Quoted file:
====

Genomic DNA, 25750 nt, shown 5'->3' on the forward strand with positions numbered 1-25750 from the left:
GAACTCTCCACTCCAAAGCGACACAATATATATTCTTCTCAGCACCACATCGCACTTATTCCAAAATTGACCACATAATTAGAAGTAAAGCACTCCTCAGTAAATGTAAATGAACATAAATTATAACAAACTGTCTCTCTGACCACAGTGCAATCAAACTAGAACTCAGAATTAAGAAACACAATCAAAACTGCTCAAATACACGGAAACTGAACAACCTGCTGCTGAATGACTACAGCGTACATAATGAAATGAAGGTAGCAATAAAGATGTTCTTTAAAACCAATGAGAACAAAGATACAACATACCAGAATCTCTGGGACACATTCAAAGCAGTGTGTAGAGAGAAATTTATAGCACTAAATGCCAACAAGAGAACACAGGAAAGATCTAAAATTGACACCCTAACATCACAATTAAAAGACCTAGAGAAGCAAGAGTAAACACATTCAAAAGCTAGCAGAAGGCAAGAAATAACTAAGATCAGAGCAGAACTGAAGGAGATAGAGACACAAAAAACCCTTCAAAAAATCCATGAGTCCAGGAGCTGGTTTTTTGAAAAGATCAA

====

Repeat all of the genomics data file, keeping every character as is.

Genomic DNA, 25750 nt, shown 5'->3' on the forward strand with positions numbered 1-25750 from the left:
GAACTCTCCACTCCAAAGCGACACAATATATATTCTTCTCAGCACCACATCGCACTTATTCCAAAATTGACCACATAATTAGAAGTAAAGCACTCCTCAGTAAATGTAAATGAACATAAATTATAACAAACTGTCTCTCTGACCACAGTGCAATCAAACTAGAACTCAGAATTAAGAAACACAATCAAAACTGCTCAAATACACGGAAACTGAACAACCTGCTGCTGAATGACTACAGCGTACATAATGAAATGAAGGTAGCAATAAAGATGTTCTTTAAAACCAATGAGAACAAAGATACAACATACCAGAATCTCTGGGACACATTCAAAGCAGTGTGTAGAGAGAAATTTATAGCACTAAATGCCAACAAGAGAACACAGGAAAGATCTAAAATTGACACCCTAACATCACAATTAAAAGACCTAGAGAAGCAAGAGTAAACACATTCAAAAGCTAGCAGAAGGCAAGAAATAACTAAGATCAGAGCAGAACTGAAGGAGATAGAGACACAAAAAACCCTTCAAAAAATCCATGAGTCCAGGAGCTGGTTTTTTGAAAAGATCAA